Food Allergens

What are food allergens?

Proteins in foods or derivatives of them that cause abnormal immune responses. Prevalence of food allergies around the world is believed to be increasing, with more than 8% of children and 2% of adults in countries like Australia and New Zealand having allergy to one or more foods. The most common allergens for young children are milk and egg but, fortunately, many children outgrow these allergies by the time they have reached 5-7 years of age.  On the other hand, allergies such as those to seafood, peanut and tree nut may develop later and are lifelong conditions.

Practically all foods have the capacity to cause an allergic reaction in a person who has become sensitised to proteins in it. However, in Australia and New Zealand the foods or food groups that cause about 90% of all allergic reaction are identified as: peanuts; specific named tree nuts: almond, Brazil nut, cashew, hazelnut, macadamia, pecan, pine nut, pistachio, and walnut; soy; milk; egg; wheat; fish (finfish); crustaceans; molluscs; sesame; and lupin.

In addition to allergens, the ANZ Food Standards Code also requires gluten (from wheat, rye, barley, or oats) and added sulphites (present at 10mg/kg or higher) be declared due to their potential to cause non-allergic, hypersensitivity reactions.

Allergic reactions to foods vary greatly from mild gastrointestinal discomfort, to skin rashes and potentially life threatening asthma and anaphylaxis.  Commonly many adverse reactions to food are referred to collectively as food allergies. However, true food allergies represent only a fraction of the diverse range of individualistic adverse reactions to foods, that also include food intolerances.

Some consumers may also experience mild allergic symptoms to fresh fruits and vegetables such as kiwi, apples, peaches, melons, pineapple and papaya. This condition, known as oral allergy syndrome or pollen-food syndrome, is normally associated with a primary allergy to pollen (e.g. birch, ragwort or grasses) or latex. In these individuals, the immune system reacts to the food proteins as if they were pollen and the symptoms are generally limited to the mouth and throat.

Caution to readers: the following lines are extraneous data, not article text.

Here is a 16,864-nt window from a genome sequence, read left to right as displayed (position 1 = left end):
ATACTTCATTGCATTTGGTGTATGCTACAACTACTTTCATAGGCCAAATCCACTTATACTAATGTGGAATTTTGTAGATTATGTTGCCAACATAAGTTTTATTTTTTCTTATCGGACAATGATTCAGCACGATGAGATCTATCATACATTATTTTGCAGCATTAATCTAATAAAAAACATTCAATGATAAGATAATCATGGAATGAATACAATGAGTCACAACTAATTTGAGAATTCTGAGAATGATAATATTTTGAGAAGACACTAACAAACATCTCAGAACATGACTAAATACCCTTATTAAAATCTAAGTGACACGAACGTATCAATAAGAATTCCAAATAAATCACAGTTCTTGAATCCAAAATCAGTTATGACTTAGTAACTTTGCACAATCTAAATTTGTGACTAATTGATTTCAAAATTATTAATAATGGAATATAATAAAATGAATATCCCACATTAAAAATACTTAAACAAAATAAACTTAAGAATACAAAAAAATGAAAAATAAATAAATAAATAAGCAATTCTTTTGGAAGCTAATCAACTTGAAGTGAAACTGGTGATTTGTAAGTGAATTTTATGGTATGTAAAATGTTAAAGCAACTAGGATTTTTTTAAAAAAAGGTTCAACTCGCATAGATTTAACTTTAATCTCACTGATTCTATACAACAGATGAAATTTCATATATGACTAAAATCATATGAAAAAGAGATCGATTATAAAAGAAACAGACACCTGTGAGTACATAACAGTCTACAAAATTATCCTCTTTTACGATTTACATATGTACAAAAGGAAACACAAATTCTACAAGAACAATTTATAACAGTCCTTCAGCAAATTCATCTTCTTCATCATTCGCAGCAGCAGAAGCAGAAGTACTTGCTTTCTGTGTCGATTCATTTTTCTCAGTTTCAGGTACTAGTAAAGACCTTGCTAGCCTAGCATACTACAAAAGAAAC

There is currently no cure for food allergies but effective care and emergency treatments are available. The only successful method to manage a food allergy is avoidance of all foods containing the allergen.

Living with an allergy, either for you or someone in your family, requires great compromise to the quality of life. It takes longer to find products in the supermarket that are safe to eat because of the need to study food labels and scrutinise ingredient lists, and it costs more because generally cheaper products and house branded foods have ‘may contain’-like allergen statements on the label.

Despite food allergies affecting only a small proportion of the population, risk management and mandatory product labelling for the key food allergens are critical food safety matters for businesses in the food industry. This is where a responsible food industry plays an absolutely critical role.

Find out about clinical information about food allergies >>